A rumor surfaced on Tuesday morning that Browns assistant general manager Ray Farmer may have turned down the Dolphins' GM offer because he was promised a promotion, possibly replacing Mike Lombardi. The rumor caught traction and made the rounds on local sports talk radio.
It seemed to at least coincide with what was a common narrative nationally that the Browns organization is "radioactive" and "dysfunctional." Attitudes about "those in charge" even reportedly got to the point of "disparaging to downright nasty."
However, according to Farmer's own words, the rumor isn't true. He turned down Miami's offer not because he was promised anything more by the Browns, but because of how confident he is about the structure already in place here and its ability to turn things around for Cleveland.
Both Farmer and CEO Joe Banner spoke with Cleveland.com in a noticeable attempt to begin tearing down that previous narrative. And it might just work.
What perhaps started as a clearing of the air reached a fever pitch when Farmer decided to use very bold language.
"I think Cleveland is primed and I think we're in a position to redefine the history books," Farmer told cleveland.com. "I think change is on the horizon and I didn't want to miss what's going to happen in Cleveland."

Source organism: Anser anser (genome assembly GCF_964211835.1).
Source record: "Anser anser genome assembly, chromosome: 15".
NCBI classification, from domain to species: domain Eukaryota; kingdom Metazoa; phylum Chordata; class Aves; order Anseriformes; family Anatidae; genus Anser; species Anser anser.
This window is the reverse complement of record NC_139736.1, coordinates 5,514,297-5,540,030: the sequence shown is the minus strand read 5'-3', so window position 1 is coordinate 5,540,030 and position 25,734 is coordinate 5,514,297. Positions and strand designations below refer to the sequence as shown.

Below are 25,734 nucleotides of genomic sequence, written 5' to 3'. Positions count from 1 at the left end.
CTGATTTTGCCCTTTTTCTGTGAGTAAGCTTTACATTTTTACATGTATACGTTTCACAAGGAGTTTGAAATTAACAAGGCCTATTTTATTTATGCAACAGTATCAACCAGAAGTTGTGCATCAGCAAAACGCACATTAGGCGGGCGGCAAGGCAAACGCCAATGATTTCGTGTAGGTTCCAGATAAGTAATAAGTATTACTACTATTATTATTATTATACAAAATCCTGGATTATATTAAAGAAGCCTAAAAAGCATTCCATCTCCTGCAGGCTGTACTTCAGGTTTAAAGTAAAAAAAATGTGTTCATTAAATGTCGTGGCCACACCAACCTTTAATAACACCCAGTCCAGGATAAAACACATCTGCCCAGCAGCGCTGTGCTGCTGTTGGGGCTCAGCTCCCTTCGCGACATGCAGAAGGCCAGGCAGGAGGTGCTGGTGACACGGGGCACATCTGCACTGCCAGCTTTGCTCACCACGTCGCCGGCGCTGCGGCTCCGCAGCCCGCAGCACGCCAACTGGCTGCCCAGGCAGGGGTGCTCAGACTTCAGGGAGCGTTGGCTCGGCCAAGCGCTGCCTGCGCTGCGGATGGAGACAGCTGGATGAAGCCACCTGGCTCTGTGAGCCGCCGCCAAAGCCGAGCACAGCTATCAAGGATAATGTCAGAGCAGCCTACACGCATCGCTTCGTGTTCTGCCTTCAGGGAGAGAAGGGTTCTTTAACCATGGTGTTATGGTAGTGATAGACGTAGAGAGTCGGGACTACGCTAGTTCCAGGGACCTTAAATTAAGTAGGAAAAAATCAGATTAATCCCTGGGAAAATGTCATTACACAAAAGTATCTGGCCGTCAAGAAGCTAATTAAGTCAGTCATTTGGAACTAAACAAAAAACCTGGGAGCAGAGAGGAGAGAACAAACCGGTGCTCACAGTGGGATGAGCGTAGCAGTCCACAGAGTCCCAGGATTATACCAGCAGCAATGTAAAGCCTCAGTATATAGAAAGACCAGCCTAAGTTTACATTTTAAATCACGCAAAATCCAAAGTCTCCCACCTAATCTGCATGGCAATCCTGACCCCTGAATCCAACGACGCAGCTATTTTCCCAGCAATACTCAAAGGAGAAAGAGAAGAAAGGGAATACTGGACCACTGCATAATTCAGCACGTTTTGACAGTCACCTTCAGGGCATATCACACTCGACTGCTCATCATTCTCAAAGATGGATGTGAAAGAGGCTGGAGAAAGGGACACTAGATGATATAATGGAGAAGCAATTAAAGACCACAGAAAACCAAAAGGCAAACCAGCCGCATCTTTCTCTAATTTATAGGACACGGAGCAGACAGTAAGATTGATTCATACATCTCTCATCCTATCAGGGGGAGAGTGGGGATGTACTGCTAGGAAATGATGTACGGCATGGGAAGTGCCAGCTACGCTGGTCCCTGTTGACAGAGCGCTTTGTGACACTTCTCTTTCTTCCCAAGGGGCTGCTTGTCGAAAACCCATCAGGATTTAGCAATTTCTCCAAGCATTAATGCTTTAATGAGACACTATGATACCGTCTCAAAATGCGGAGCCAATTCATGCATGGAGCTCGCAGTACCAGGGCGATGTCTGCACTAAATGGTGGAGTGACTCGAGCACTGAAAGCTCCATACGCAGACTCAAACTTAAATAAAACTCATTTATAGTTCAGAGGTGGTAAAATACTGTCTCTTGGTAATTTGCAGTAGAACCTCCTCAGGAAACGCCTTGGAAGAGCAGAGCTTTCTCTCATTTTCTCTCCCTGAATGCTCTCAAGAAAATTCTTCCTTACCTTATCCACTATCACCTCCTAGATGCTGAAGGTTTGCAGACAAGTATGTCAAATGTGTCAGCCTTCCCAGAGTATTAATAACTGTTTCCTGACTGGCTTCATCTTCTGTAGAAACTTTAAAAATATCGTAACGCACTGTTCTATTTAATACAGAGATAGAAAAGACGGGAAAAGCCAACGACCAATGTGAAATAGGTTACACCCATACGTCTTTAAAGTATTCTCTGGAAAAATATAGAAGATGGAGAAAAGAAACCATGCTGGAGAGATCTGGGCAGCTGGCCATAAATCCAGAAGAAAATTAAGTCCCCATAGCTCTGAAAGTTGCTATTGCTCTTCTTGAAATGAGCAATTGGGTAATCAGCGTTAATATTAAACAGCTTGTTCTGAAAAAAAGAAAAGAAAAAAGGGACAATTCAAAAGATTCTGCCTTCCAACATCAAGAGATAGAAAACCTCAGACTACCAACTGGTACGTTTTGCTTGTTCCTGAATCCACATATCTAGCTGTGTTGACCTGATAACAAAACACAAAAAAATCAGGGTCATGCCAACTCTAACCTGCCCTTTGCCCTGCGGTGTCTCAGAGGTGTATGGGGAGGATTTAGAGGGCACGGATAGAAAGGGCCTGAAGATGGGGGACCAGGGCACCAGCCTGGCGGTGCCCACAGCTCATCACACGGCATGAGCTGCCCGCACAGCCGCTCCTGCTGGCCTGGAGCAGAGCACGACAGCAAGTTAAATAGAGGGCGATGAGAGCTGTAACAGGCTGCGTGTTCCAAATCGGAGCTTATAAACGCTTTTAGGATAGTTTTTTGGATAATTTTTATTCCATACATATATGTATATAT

It's two words short of a Rex Ryan-esque Super Bowl guarantee, something head coach Mike Pettine actually made a note of not doing.
The front office is obviously attempting to curb the negative press and the idea that management isn't all on the same page, which is an entirely understandable effort.
Although, when honest enthusiasm and lofty aspirations go on the record, you can expect to be held to them. Ask Mike Holmgren about whom to call for playoff tickets. We're still waiting on that one.
When Browns fans say that they've heard it all before, they mean it with the utmost sincerity. So one can understand why they might be hesitant to heed such strong words. Especially considering the decisions this front office have made up to this point, including the one that sparked the PR nightmare to begin with, firing a head coach after less than a calendar year.
Farmer himself concedes that fans have the right to be skeptical.
"I love Mike Lombardi,'' said Farmer. "A lot of people in this city don't, but those people don't know him. He's one of my dearest friends at this point. He's intelligent, he's smart, he's witty, he challenges me every day to be better, so I like where I'm at and I like him. There are no assurances in the NFL and coming off a 4-12 season people are skeptical, people don't understand why some decisions were made inside the building, but again I think inevitably, I trust the process we're going through.''
Others might cling to anything even remotely resembling hope. And they shouldn't be blamed for it either.
It hasn't only been a nightmare on the public relations front. Fans don't want to be inundated with stories about how their favorite team is the laughing stock of the league, or radioactive, dysfunctional, toxic, or disparaged at the Senior Bowl, of all places, among some of this year's top draft prospects.
It has been a prolonged and arduous offseason thus far. And we're only five weeks removed from last season? Ugh.
I, for one, am ready to move on from those storylines.
The Browns organization could use some inspiration. Farmer's words might just be exactly what was needed.
Well, the bar has been set.
Talk is still cheap. It's time for this front office to make it work, to get things right. Or join the long list of "same old Browns" casualties that came before them.